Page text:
In 1966, Tobriner explained in Morrison v. State Board of Education that gay teachers are entitled to employment in public schools absent a "showing that an individual's homosexuality renders him unfit for the job from which he has been excluded."
In April 1975, Tobriner addressed a case arising out of a labor action. Under California law it was illegal for public employees to strike. Despite the statute, San Francisco city employees picketed city hall and shut down municipal services. After a week, Mayor Joseph Alioto and the San Francisco Board of Supervisors agreed to the strikers' demands. The city controller, however, refused to payout what he believed were illegal salaries. The California Supreme Court ordered the city controller to pay the salaries, with Tobriner's majority opinion finding that contracts secured through illegal strikes are still legally enforceable.
In 1974, Tobriner wrote the decision of Green v. Superior Court, 517 P.2d 1168, that established the doctrine of implied warranty of habitability in residential leases in California, which requires landlords to maintain leased dwellings in a habitable condition.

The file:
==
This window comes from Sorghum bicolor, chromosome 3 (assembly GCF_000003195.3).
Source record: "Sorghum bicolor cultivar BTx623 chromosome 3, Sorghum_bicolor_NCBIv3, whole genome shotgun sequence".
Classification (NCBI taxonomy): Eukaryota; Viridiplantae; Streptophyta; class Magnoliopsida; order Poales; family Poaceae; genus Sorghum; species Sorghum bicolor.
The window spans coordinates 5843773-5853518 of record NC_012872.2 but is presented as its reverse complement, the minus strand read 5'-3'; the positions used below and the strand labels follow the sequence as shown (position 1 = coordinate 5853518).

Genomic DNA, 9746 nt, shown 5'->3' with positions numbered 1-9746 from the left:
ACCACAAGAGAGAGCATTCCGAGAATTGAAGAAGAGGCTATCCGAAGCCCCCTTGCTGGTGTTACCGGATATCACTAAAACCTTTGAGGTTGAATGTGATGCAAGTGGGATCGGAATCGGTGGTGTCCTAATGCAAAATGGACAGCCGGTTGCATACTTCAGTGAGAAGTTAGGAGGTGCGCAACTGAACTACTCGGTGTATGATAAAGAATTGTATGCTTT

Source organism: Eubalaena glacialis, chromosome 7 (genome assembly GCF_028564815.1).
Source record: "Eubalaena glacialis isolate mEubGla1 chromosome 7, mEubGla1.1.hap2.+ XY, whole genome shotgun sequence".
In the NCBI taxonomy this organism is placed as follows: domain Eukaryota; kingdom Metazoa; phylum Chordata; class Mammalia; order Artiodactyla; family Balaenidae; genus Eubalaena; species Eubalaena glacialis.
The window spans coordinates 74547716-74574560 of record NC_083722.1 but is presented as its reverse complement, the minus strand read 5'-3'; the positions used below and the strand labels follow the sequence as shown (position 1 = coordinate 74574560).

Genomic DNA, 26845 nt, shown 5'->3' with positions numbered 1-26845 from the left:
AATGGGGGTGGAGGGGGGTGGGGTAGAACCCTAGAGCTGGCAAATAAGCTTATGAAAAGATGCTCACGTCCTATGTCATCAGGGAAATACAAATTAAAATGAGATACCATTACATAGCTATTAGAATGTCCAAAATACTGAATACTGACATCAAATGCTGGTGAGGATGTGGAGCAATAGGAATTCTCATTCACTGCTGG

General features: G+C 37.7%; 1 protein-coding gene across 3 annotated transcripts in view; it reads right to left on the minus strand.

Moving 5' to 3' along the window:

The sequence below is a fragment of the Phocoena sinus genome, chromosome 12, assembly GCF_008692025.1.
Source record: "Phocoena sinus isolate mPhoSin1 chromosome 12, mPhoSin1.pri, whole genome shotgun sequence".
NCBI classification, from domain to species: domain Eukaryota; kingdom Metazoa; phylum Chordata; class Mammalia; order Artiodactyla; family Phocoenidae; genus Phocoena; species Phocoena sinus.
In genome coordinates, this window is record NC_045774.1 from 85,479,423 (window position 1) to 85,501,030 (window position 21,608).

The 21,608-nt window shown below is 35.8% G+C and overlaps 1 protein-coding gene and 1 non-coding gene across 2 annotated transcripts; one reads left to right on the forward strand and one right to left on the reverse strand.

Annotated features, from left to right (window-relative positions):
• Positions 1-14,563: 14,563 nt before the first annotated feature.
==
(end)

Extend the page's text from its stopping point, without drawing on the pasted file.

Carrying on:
In 1976, Tobriner wrote the decision of Tarasoff v. Regents of the University of California, 17 Cal. 3d 425, 551 P.2d 334, 131 Cal. Rptr. 14 (Cal. 1976), the ruling that held that mental health professionals have a duty to protect individuals who are being threatened with bodily harm by a patient. He famously wrote, "...the confidential character of patient-psychotherapist communications must yield to the extent that disclosure is essential to avert danger to others. The protective privilege ends where the public peril begins..."
Also in 1976, Tobriner also authored the majority opinion in the landmark case of Marvin v. Marvin, 557 P.2d 106 (Cal. 1976), which held that implied contracts may be found in non-marital relationships. In other words, if a couple lives together for a substantial period of time, one of the parties may be required to make payments to the other upon the dissolution of the relationship—commonly called "palimony."
Finally, Tobriner wrote the majority opinion in People v. Woody, 394 P.2d 813 (Cal. 1964), overturning a conviction for peyote use by a Native American Church member on First Amendment grounds. Weighing the asserted compelling state interest in controlling drug abuse with the Free Exercise Clause, he found that the balance favored constitutional protection of the peyote use and practice, stating: